What if genetic engineering could stop climate change by creating people who are more environmentally-friendly?
That’s the idea considered in a paper called “Human Engineering and Climate Change,” to be published in the journal Ethics, Policy, & the Environment. Authors S. Matthew Liao, Anders Sandberg, and Rebecca Roache argue that “the biomedical modification of humans to make them better at mitigating climate change … potentially offers an effective means of tackling climate change. …” What sorts of modifications are we talking about here? Tweaking the immune system to create mild meat intolerance, which would cut down on greenhouse gas emissions from livestock farming; making people smaller on the idea that a physically smaller footprint equals a smaller ecological footprint; enhancing altruism and empathy; and using cognitive enhancement to cut down on the birth rate.
Near the beginning of the paper, the authors point out that they don’t think that it “ought to be adopted,” but that it “deserves consideration alongside other solutions.” They also emphasize that human engineering would be voluntary, “possibly supported by incentives such as tax breaks or sponsored health care.”
Earlier this week, co-author Liao spoke with the Atlantic’s Ross Andersen about the paper. In what Andersen described as a “wild interview,” Liao elaborated on some of the ideas considered in “Human Engineering and Climate Change.” For instance, Andersen said that he found the idea of enhancing altruism and empathy perhaps the most alarming part, arguing that it might be “more problematic to do biological tinkering to produce a belief, rather than simply engineering humans so that they are better equipped to implement their beliefs.”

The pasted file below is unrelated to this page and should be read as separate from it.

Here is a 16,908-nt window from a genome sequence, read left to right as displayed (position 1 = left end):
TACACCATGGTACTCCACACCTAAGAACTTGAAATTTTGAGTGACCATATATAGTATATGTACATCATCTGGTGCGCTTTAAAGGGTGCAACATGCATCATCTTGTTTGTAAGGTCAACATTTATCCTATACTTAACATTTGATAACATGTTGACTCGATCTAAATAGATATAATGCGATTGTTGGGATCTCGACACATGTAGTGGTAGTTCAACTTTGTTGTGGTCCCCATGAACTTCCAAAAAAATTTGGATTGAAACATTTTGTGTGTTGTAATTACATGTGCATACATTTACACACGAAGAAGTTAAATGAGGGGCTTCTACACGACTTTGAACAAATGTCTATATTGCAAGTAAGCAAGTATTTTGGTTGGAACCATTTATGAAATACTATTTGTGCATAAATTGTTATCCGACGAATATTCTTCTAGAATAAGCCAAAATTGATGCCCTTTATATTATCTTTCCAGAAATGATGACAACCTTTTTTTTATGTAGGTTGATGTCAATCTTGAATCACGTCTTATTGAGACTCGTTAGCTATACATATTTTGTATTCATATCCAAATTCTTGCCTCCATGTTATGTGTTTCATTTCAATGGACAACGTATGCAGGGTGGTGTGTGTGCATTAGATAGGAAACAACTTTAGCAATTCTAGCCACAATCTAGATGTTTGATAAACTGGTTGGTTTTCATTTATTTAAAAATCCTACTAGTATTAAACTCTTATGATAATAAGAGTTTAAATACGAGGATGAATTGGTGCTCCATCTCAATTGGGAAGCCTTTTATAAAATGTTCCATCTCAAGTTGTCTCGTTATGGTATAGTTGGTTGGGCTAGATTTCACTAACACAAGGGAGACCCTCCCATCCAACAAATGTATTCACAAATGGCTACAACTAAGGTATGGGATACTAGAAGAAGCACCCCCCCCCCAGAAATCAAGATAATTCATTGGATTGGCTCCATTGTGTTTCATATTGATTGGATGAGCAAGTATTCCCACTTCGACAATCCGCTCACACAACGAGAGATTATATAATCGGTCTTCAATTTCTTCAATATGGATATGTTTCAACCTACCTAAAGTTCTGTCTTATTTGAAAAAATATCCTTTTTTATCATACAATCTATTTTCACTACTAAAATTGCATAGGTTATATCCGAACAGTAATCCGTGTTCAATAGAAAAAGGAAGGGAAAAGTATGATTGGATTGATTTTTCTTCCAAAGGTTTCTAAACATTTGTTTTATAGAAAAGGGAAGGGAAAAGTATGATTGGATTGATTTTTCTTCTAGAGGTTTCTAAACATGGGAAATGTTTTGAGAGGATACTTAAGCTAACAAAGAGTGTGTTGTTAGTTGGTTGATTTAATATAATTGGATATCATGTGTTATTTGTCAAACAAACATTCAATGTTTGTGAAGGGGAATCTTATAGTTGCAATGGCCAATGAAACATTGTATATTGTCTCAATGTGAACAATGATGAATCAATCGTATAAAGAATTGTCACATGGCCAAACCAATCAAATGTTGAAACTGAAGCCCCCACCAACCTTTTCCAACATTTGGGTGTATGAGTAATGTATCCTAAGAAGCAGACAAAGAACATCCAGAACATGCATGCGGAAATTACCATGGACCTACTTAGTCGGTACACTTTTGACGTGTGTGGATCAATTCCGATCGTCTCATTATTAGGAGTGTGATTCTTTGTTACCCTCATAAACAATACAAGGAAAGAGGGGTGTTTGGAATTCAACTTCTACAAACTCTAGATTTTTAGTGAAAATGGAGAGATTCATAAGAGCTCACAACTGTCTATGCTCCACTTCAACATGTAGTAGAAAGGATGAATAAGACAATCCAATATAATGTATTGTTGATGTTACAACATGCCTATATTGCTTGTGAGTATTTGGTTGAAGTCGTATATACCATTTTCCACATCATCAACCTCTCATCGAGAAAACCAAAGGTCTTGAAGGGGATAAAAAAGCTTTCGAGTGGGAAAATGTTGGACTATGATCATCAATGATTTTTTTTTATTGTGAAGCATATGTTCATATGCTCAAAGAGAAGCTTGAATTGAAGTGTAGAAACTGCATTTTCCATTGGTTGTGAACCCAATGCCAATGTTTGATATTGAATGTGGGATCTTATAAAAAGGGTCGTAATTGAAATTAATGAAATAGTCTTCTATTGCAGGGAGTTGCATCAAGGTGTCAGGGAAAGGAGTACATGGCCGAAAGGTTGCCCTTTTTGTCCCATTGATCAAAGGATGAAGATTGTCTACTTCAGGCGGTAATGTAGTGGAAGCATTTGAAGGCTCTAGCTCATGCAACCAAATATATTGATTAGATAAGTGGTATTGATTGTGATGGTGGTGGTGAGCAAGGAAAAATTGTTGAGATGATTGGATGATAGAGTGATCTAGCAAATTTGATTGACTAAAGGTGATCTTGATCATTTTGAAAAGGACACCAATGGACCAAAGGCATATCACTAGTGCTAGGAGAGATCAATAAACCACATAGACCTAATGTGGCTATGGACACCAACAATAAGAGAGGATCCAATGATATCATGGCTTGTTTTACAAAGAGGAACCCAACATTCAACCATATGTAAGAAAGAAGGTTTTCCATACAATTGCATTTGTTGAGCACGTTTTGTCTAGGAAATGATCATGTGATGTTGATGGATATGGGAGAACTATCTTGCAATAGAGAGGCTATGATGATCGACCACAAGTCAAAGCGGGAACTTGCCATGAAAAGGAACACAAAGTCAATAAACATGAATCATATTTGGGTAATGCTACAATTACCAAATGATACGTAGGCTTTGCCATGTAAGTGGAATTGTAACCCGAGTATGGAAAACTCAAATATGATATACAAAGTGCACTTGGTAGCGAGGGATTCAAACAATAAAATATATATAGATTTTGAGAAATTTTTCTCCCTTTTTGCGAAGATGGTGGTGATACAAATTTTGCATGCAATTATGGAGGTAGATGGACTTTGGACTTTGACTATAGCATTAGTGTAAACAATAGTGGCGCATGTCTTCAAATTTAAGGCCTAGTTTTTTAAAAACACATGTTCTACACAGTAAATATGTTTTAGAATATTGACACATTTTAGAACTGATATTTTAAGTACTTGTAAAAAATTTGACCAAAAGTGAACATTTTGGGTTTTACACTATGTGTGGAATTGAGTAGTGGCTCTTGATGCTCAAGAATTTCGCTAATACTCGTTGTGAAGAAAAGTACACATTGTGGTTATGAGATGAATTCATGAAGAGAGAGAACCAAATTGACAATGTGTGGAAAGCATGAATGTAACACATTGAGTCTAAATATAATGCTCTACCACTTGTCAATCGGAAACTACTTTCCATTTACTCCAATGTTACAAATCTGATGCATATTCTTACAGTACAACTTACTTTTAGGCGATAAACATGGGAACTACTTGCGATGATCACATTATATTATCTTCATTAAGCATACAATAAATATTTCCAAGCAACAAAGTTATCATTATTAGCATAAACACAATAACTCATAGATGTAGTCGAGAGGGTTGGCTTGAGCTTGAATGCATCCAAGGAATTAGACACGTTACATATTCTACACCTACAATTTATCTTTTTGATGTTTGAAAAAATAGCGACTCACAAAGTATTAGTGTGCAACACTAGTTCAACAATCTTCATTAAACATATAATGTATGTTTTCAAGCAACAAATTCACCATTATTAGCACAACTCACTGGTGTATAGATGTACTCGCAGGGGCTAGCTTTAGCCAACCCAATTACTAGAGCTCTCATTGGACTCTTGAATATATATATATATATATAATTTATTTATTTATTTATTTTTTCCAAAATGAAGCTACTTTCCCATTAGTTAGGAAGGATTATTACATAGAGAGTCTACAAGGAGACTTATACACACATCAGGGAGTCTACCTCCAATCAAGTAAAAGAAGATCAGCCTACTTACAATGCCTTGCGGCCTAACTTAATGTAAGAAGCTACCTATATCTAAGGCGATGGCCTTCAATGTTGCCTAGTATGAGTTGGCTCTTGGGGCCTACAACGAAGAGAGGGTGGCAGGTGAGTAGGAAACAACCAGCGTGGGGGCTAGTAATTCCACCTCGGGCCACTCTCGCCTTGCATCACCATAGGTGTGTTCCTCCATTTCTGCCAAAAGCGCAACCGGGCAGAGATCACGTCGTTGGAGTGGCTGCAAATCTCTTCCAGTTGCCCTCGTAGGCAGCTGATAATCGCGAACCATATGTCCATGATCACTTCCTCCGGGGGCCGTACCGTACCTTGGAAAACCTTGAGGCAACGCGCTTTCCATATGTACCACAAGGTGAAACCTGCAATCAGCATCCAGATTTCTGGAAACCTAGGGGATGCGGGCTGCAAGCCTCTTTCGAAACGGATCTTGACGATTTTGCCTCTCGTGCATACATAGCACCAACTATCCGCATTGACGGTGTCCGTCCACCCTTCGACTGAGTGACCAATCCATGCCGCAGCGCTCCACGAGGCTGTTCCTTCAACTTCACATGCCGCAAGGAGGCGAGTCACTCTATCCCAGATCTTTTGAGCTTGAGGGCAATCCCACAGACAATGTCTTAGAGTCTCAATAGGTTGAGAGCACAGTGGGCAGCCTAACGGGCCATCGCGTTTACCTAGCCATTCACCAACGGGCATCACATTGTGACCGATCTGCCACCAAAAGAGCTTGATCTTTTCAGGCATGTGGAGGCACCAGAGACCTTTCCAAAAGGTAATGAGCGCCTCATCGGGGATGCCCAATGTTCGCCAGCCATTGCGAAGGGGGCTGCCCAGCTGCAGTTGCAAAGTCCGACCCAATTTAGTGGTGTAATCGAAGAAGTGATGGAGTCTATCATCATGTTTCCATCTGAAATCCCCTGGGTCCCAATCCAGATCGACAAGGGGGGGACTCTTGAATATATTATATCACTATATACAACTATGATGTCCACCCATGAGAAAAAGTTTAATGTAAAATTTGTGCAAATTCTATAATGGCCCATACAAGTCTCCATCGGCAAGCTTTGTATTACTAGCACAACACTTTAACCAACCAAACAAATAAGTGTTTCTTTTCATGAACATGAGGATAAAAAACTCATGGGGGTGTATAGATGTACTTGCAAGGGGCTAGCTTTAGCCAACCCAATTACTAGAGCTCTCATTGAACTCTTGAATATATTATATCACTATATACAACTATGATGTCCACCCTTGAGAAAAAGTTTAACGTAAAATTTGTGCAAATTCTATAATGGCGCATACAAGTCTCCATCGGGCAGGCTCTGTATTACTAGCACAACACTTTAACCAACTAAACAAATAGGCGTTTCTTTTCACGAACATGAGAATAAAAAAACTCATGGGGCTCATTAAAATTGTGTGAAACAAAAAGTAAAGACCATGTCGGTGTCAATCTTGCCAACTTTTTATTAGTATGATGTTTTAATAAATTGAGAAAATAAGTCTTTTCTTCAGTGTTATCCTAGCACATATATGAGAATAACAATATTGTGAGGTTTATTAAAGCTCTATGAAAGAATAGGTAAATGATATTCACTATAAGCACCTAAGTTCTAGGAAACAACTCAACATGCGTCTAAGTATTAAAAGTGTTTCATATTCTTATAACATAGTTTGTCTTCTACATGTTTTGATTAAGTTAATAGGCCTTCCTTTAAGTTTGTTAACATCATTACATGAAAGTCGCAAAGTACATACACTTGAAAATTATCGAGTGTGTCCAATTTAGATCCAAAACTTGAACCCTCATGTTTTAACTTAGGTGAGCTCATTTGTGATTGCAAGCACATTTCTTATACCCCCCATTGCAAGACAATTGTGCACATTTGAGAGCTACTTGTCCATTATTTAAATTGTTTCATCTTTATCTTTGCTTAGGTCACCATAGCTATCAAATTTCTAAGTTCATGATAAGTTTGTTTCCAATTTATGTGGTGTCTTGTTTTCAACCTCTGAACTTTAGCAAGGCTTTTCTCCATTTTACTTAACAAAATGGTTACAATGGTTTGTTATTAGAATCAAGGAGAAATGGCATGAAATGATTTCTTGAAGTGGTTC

The discussion prompted a torrent of response online, with many considering the ideas dangerous and troubling. Environmentalist Bill McKibben tweeted that these were the “[w]orst climate change solutions of all time.” Others accused the authors of promoting eugenics or being “environmentalist Nazis.” Climate change skeptics were particularly perturbed.
The Guardian’s Leo Hickman reached out to the co-authors to get their reaction to the kerfuffle. Their responses are fascinating. They reiterate that they are not necessarily arguing in favor of these modifications—just consideration—and Oxford’s Sandberg admits that during the writing process, “I felt I was to some extent trolling.” He also notes, “In philosophy we take ideas and test them to destruction. This means that we often bring up concepts or lines of thought we do not personally believe in and then argue them as strongly as possible to see where they go and what we can learn.”
Oxford’s Roache adds:
We wanted to encourage people to think about a group of solutions to climate change that have so far been ignored, despite the fact that in many cases it would be scientifically possible to implement them. Human engineering may seem bizarre and unrealistic, but this does not mean it could not turn out to be feasible and promising: telephones, “test tube babies”, and personal computers are all important aspects of modern life that were once regarded as bizarre and unrealistic. Of course, human engineering may ultimately be unworkable; but this should be because it is impossible to implement, or because its costs outweigh its benefits. It should not be rejected merely because, at first glance, it seems unappealing. And discussing it is itself valuable: it is by exploring and assessing potential responses to a problem that we make progress towards solving it.